This latest challenge was an ischemic stroke, sometimes called a brain attack, that occurs when an artery to the brain is blocked.
“When I lost my speech, my grandson immediately knew something was wrong — and he got help right away,” she recalls.
Van Leeuwen was rushed to Christiana Hospital, where a stroke team was poised to evaluate her.
“That saying ‘time is brain’ is true,” says Mary Ciechanowski, MSN, RN, ACNS-BC, CCRN, stroke advanced practice nurse. “We work in conjunction with the Emergency Department to quickly identify stroke patients so we can determine the appropriate intervention.”
Because Van Leeuwen arrived at the ED soon after her stroke, she could be treated with tissue plasminogen activator, known as tPA, a protein that is highly effective in breaking down blood clots. Ideally, tPA should be administered no later than 4.5 hours after the onset of stroke symptoms.
Gregg Zoarski, M.D., a neurointerventional surgeon, used a Solitaire, a new tool in the arsenal of stroke-fighting devices, to remove the clot. The device was approved by the Food and Drug Administration in March 2012, less than five months before Van Leeuwen’s stroke on July 29.
“Basically, it’s a stent on a stick,” he says. “After it’s inserted into a blocked artery with a catheter, it compresses the clot and traps it. Then the clot and the stent are removed.”
In all, the surgery took 44 minutes. Van Leeuwen was headed for recovery less than four hours after she suffered her stroke.
“We are making tremendous advances in stroke treatment and positive cases like Mrs. Van Leeuwen’s are becoming more common,” Dr. Zoarski says.
The Christiana Care Center for Heart & Vascular Health provides round-the-clock minimally invasive services and treatments in a state-of-the-art neurointerventional surgery suite. The health system has one of the highest volumes of stroke patients in the region, providing treatment for more than 1,200 patients a year.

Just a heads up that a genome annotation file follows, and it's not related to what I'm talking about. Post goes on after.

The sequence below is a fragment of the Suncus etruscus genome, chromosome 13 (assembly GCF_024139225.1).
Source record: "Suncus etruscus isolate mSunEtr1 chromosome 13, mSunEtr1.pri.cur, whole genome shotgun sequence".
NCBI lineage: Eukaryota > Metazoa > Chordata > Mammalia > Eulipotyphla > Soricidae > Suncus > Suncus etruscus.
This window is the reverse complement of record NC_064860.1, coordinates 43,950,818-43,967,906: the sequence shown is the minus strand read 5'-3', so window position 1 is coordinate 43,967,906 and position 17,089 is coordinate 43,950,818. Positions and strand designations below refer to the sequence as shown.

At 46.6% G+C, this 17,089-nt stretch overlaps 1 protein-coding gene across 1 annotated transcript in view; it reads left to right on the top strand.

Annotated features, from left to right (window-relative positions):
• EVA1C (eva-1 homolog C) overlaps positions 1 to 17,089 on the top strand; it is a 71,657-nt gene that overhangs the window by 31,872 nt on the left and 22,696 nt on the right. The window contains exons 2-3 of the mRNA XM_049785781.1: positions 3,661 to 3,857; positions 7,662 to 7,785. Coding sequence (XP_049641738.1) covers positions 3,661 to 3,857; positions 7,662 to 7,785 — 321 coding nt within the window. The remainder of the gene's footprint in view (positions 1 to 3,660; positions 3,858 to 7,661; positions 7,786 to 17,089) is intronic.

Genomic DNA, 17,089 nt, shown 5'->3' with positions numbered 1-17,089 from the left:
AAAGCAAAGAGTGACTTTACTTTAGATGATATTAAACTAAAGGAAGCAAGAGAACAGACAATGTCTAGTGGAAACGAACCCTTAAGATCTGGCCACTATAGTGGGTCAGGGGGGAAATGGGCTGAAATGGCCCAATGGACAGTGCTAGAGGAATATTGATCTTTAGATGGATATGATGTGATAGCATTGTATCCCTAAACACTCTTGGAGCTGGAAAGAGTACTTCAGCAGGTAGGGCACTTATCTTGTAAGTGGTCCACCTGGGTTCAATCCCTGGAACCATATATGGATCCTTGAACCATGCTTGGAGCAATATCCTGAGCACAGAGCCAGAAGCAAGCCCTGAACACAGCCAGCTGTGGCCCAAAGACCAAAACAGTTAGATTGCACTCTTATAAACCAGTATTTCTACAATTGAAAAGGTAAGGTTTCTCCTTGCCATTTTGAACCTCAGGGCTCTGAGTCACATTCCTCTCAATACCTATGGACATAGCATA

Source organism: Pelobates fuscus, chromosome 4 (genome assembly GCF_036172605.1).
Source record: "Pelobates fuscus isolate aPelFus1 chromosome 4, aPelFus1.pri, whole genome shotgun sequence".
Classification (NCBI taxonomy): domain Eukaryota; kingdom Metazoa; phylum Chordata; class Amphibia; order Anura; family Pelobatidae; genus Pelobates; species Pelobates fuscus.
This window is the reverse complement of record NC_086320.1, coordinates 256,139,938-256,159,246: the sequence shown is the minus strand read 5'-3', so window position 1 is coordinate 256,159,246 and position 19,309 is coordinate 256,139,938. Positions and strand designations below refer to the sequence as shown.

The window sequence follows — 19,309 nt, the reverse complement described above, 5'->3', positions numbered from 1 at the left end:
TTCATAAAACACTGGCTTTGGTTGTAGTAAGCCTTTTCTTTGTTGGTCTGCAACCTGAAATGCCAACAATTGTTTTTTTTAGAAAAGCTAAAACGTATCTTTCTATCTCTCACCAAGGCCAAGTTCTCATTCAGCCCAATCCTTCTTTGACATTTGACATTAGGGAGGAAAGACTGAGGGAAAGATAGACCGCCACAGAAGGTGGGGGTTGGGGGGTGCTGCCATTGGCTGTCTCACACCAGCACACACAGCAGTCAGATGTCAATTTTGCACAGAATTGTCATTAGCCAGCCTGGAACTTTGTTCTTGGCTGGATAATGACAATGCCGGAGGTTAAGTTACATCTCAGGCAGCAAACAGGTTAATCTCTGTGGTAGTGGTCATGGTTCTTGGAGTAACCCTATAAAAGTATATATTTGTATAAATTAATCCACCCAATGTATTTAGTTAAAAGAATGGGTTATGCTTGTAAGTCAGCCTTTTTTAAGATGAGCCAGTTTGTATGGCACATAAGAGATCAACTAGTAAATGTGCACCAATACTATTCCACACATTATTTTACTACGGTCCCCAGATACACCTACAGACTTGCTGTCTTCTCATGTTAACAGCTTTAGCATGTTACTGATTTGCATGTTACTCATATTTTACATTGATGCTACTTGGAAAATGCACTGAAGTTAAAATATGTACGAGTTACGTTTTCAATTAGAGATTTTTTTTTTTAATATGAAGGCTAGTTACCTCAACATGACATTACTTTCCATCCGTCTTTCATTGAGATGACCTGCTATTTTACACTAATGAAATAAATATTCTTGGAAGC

“Everything we do here is 24/7, including surgery, labs, imaging and technicians,” Ciechanowski says.
Dr. Zoarski says Van Leeuwven’s experience illustrates the importance of seeking help immediately if someone shows signs of a stroke. In addition to difficulty speaking, symptoms include confusion, sudden and severe headache, problems with balance or walking, and numbness or weakness in the face, arm or leg, especially on one side of the body.
Today, she is healthy and happy and living at home. She has recovered her speech and is walking with a cane as she builds strength and balance.
“At Christiana Care, I got highly skilled doctors and the latest and greatest in technology,” she says. “After my surgery, I got wonderful care from the nurses. Everyone I encountered was very professional — and extremely nice.”
John Hetherington, 53, of Lincoln University, Pa., is proof of the progress that has been made in stroke recovery. One Saturday in late March, he was showering, getting ready to go to his job as a marine technician, when he suddenly found himself leaning on one side of the shower.
“I thought, ‘I should sit before I fall,’’’ Hetherington says. He called to his wife, who saw that he couldn’t move his left side and told their daughter to summon an ambulance.
At Christiana Hospital, tests showed Hetherington had a right internal carotid artery occlusion, which blocked blood flow to the right side of his brain.
“It’s amazing I’m walking and talking,’’ he says. “I’m working. I went in on a Saturday, came home Thursday and was mowing grass on Friday.’’
Hetherington didn’t know he was at a risk for stroke – he hadn’t seen a doctor in years. But the brush with mortality has changed his life. He stopped smoking, monitors the fat and cholesterol in his diet, takes his medicine and no longer avoids his doctor.
“I’m pretty grateful to be here,’’ he says, crediting Christiana Care with saving his life. “Sometimes I get a little choked up talking about it.’’